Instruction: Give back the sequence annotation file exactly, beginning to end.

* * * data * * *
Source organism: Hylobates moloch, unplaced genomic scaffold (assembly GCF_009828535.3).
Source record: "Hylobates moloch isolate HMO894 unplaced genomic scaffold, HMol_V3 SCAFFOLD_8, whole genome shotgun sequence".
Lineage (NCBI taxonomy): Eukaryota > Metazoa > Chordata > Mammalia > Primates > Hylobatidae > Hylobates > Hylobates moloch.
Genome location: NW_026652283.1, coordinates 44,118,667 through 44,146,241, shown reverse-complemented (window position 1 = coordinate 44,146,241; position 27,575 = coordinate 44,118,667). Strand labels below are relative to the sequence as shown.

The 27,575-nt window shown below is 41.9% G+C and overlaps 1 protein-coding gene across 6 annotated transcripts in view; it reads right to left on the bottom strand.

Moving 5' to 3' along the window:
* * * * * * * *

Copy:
Source organism: Hylobates moloch, unplaced genomic scaffold (assembly GCF_009828535.3).
Source record: "Hylobates moloch isolate HMO894 unplaced genomic scaffold, HMol_V3 SCAFFOLD_8, whole genome shotgun sequence".
Lineage (NCBI taxonomy): Eukaryota > Metazoa > Chordata > Mammalia > Primates > Hylobatidae > Hylobates > Hylobates moloch.
Genome location: NW_026652283.1, coordinates 44,118,667 through 44,146,241, shown reverse-complemented (window position 1 = coordinate 44,146,241; position 27,575 = coordinate 44,118,667). Strand labels below are relative to the sequence as shown.

The 27,575-nt window shown below is 41.9% G+C and overlaps 1 protein-coding gene across 6 annotated transcripts in view; it reads right to left on the bottom strand.

Moving 5' to 3' along the window: